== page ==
Fixing the World. Valery Panyushkin on the heating collapse

20 January 2024

by Valery Panyushkin


There have been major emergencies involving light, water, and heat this winter in half of Russia’s regions. In Podolsk, outside Moscow, 20,000 people are in bitter cold without heating; in Novosibirsk, 14,000 people in 237 buildings. In Lipetsk, 10,000 are freezing in 282 buildings. In Saratov, the heating has been turned off in 650 buildings, as well as in schools and hospitals.

Everyone who talks about this communal collapse — from the odiose Deputy Gurulev to liberal political scholar Belkovsky — talks about money. They’re saying funds should have been invested for a long time and consistently into updating heating and water systems, but the money was either not allocated, or else stolen, or else sent to produce tanks and ballistic missiles.

All this about money is correct, but I think a no less important reason for the collapse has been the shortage of people. As it so happens, nearly every day the plane accidents that occur are also connected not only to the shortage of imported spare parts but also to the shortage of people at work repairing everything on earth. That’s just how the world is made. It requires constant repairs, otherwise everything goes down the tubes.

That everything on earth needs constant repairing you understand when you start living in your own home. I have five years of that experience. In an urban apartment building somehow you just don’t think about the fact that the day-to-day work never ends. Everything seems fine with the water pipes, but you have to change the filters and monitor the pressure, otherwise they break. The sewage system seems to be in working order, but you have to clean it out prophylactically once a year because three years ago you didn’t and it backed up and for three whole days you had to do your business in the bushes. Every spring, you have to clear last year’s leaves from the roof, otherwise the gutters get clogged, the rain damages the walls, and mold starts growing in the corners. In the winter you have to clear the snow, not only to walk but also so that the van that brings the gas for the gas tank can get through. . . . This requires constant care. The owner has to be a capable person who keeps all this in his head. Or else has to hire a capable person. And anyone who has lived in a private home knows there is a shortage of these capable people. If you have a hundred buildings in a village and one sensible plumber, all the inhabitants will have a good water supply. If there isn’t a plumber, then they’re done for. Let’s say three hundred people live in a hundred houses. This means that the one sensible plumber for the town comprises just 0.3% of the population. Take away that 0.3% and you have collapse.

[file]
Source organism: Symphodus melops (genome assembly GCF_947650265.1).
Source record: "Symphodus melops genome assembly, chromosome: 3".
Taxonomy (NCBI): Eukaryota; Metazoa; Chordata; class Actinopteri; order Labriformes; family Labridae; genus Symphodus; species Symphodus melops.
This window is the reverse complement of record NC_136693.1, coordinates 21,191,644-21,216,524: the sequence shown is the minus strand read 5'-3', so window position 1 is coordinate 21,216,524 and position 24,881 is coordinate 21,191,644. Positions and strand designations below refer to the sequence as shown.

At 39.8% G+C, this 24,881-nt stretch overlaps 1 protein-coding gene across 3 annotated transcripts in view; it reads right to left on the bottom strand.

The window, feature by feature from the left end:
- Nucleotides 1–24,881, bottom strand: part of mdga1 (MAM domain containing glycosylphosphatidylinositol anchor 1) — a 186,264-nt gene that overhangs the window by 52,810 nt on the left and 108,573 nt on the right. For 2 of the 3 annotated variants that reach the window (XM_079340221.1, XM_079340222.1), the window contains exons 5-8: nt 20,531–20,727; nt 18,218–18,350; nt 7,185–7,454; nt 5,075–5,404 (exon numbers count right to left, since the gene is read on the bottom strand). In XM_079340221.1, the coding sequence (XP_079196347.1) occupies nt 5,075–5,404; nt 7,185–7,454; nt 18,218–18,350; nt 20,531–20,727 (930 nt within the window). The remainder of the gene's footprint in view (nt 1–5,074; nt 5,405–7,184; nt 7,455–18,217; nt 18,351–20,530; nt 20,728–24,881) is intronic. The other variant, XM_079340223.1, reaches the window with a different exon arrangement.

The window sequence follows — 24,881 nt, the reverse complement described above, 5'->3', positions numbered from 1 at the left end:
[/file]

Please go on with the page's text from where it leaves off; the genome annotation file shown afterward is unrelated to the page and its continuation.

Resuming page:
Now let’s admit that since the war began a minimum of a million people have been removed from Russia’s economy.

Those pacifists who left and did not come back are sensible people, we have to admit, because they were able to start their life in emigration, proved useful somehow, and found an occupation despite the unfamiliar culture and foreign language.

The half-million who according to official data were enlisted in the army are also sensible people for the most part. Prisoners, mercenaries from private military companies, and criminals make up an insignificant percentage of the army. The majority of soldiers are normal, capable guys who maybe don’t understand politics and maybe have been taken in by propaganda, but normal and capable. Incapable ones could not have constructed a “Surovikin line,” could not have supplied food and ammunition in a timely fashion.

Let’s not analyze their moral rightness or wrongness now, let’s establish one thing: they are capable people, they have been removed from the country’s economy, and there are at least a million, maybe two of them, counting soldiers and emigrants together.

According to data from Rosstat [Federal Statistics Service], the able-bodied male population in Russia is 43 million in all. Rosstat has no statistics on how many of the able-bodied men can be considered sensible. The war has removed 2-3% of the able-bodied male population from Russia’s economy. And what percent has the war removed from the sensible able-bodied population?

Here you have your collapse!

Translated by Marian Schwartz

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